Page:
Advice matters
Getting your finances ready for your first home

With house prices dropping across the country and more listings coming up, there may be opportunities ahead for buyers. Here are some steps you can take to get yourself mortgage-ready, according to our SHARE advisers.

Boost your deposit

It may sound obvious, but putting together a sizeable deposit is really important. And not just because, in most cases, lenders require a deposit of at least 20% the house price. The bigger your home deposit is, the smaller your mortgage will be on the property you choose – which means less debt, lower repayments, and potentially lower interest costs overall.

If you’ve been saving for a while, now that prices are trending down, you may find that your deposit can get you into your first-home sooner. You may even be able to put forward more than 20% on a purchase or buy a bigger house.

Whatever your circumstances, when saving your first-home deposit, make sure you:
(a) know your property target (the total amount you’re comfortable to spend on a house);
(b) consider short-term affordability (the repayment amounts) and long-term affordability (overall interest costs);
(c) make the most of all help available (including KiwiSaver First Home Withdrawal and the First Home Grant, if you’re eligible).

If you have questions about any of this, please don’t hesitate to contact us. Our SHARE advisers are here to help you navigate your path to homeownership from start to finish.

Think about your income

Your income is another component that your lender will look at, when assessing your mortgage application. The steadier, the better. This allows them to confirm that you’re able to make your home loan repayments, even if mortgage rates go up.

Income can include your salary as well as business earnings, rental income and more. For example, if you’re an employee, you’ll usually need at least three months of pay slips and bank statements as evidence of salary/wages. And if you receive a business income, that must usually be demonstrated with at least two years of financial statements prepared by an accountant.

Not quite sure if what you have is enough? Once again, our SHARE advisers are here to help you research the market. For example, if you’re self-employed but have been operating for less than one year, there may still be some options available.

Get your expenses in order

Another important piece of the mortgage application ‘puzzle’ is your spending. If you have high living expenses or debt repayments, your lender will consider that you have less disposable income for mortgage repayments – which is likely to reduce your borrowing power.

When you submit your mortgage application, the lender will look at all the regular expenses you have on a day-to-day basis (generally not one-off costs or unexpected expenses), and use this data in their calculations to ascertain that you can comfortably afford future repayments.

So, it’s a good idea to track your spending ahead of your application. The more you know, the more accurate your application will be. And since your lender will also assess your savings levels, tracking your spending can give you an opportunity to identify potential cost cuts.

Check your credit score

Do you know what your credit score is? If you don’t, now may be a good time to check it, as it could affect your borrowing power, or even your ability to get a mortgage altogether.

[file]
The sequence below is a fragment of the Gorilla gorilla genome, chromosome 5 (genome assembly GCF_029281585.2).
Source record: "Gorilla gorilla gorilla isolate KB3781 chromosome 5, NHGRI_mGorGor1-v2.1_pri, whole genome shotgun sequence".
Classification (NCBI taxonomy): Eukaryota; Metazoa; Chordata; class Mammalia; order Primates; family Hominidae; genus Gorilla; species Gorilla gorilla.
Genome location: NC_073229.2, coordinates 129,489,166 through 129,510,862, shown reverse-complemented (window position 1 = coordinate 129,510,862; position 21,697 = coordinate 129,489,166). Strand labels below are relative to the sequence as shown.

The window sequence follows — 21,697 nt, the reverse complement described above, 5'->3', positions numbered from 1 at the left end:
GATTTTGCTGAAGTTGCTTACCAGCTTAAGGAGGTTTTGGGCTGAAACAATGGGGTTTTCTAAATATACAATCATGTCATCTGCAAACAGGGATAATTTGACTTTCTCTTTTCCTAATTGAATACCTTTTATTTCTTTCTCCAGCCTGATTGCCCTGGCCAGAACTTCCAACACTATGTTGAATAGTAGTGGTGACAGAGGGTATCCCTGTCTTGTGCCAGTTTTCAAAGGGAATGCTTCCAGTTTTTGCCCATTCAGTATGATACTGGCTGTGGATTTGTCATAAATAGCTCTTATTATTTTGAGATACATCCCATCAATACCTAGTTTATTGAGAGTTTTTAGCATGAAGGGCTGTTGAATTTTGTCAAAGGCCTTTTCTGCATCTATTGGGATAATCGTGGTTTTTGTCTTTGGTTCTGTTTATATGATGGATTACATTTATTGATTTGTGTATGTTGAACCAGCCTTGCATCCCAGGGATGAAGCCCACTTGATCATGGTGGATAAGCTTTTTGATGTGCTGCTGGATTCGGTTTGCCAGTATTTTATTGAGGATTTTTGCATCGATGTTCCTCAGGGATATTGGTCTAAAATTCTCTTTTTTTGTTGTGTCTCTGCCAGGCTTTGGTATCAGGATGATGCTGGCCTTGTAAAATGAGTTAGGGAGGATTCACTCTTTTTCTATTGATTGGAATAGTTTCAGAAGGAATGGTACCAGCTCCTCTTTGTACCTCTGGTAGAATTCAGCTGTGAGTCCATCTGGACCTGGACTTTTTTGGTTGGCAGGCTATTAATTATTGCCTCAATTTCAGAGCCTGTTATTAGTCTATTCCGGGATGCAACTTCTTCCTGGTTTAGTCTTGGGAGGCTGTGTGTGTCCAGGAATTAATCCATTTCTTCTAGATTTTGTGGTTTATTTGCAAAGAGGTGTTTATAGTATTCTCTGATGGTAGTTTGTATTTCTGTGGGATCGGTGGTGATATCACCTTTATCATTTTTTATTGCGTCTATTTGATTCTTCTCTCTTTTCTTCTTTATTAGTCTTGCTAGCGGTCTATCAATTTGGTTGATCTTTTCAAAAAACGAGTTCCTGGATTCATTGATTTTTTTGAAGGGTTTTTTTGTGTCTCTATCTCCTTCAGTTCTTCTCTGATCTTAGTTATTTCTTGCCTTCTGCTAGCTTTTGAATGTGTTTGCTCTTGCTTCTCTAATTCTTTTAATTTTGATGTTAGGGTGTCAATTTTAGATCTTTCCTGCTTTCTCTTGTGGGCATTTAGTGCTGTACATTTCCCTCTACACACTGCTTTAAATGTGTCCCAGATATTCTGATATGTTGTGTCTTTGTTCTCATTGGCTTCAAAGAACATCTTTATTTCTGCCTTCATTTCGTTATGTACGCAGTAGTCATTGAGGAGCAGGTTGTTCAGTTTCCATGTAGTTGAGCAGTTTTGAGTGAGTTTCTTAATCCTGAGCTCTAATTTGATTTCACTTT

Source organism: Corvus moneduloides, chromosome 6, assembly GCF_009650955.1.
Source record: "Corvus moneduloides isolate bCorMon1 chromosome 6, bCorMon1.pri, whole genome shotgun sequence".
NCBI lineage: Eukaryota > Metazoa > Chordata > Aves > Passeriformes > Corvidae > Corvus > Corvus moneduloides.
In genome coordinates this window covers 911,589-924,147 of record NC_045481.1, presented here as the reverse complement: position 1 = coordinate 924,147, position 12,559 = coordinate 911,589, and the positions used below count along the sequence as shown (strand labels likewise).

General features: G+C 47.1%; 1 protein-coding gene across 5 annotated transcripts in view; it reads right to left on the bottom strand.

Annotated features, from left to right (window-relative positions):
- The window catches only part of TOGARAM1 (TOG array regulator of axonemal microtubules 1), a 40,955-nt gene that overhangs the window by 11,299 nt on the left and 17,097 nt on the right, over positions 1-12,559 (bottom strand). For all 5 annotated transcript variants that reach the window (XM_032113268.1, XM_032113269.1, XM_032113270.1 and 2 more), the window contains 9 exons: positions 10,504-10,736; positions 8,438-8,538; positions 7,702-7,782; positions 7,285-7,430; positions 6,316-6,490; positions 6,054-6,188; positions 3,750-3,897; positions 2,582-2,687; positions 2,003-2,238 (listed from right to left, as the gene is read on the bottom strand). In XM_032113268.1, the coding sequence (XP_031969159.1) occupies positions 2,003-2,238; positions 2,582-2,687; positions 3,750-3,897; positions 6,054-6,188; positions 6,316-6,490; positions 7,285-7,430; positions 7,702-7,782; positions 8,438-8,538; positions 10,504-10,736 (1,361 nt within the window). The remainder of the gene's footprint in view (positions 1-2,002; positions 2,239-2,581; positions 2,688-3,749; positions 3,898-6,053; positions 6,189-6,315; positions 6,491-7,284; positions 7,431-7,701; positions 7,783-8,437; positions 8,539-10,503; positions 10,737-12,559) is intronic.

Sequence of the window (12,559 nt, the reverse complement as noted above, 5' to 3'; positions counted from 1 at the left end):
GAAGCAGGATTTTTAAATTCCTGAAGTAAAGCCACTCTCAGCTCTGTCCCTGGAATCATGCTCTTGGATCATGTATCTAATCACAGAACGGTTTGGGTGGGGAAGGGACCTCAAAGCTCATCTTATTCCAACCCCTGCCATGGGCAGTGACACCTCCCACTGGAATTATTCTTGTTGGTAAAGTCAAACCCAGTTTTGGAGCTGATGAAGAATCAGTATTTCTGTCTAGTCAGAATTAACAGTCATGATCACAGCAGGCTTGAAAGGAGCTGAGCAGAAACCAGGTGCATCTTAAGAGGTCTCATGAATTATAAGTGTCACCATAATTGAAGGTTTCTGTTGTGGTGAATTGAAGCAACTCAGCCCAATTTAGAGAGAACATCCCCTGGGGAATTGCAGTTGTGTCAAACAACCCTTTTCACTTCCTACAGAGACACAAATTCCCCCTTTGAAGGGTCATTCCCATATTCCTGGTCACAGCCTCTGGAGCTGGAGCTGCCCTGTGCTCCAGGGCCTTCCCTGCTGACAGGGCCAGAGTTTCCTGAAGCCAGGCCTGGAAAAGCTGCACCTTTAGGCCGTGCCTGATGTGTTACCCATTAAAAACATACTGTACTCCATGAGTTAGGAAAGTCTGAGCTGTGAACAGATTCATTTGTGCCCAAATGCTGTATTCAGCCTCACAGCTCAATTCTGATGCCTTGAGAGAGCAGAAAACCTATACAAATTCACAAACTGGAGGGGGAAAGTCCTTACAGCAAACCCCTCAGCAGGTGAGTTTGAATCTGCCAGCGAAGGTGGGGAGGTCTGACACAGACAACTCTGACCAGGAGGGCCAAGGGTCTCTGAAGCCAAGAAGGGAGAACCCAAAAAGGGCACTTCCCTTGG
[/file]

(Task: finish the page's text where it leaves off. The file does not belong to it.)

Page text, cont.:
A credit score is a numerical representation of your reliability or creditworthiness as a borrower, and it depends on things like your payment history, recent credit applications and more.

If you’d like to check your credit score, you can request a free credit report to one of the three credit reporting agencies in New Zealand – Centrix, Equifax, and Illion – each with their own score range.

Once you know your score, you can always improve it. Making payments on time, paying your credit card in full, limit credit applications, and even cancelling unused credit cards – these are all actions that can boost your credit score. And it’s a good idea to put some time into it, as proof of a good credit history can help you get approved for attractive mortgage rates and terms.

Factor in all costs

Lastly, make sure you don’t just focus on the purchase price. As a first-home buyer and future homeowner, there are also other costs to plan for.

During the house hunt, you’ll need to budget for a pre-purchase building property inspection: while it’s not mandatory, it’s a good idea if you want to ensure there aren’t any hidden issues with the property. Plus, you will need to pay a legal fee to your lawyer or conveyancer, usually ranging between $1,500 and $3,000.

And, you may need to get property reports like the LIM report, for $300-400 (more if you need it urgently). Lastly, especially if you’re borrowing more than 80% of the value or it’s a private sale, the lender may require a property valuation as well.

As for ongoing costs, make sure you factor in council rates, house insurance, maintenance, and life insurance (not compulsory, but highly recommended).

We’re in your corner

Like to know if you’re mortgage-ready? Please don’t hesitate to contact us: you can click here to find a SHARE adviser near you.

Disclaimer: Please note that the content provided in this article is intended as an overview and as general information only. While care is taken to ensure accuracy and reliability, the information provided is subject to continuous change and may not reflect current developments or address your situation. Before making any decisions based on the information provided in this article, please use your discretion and seek independent guidance.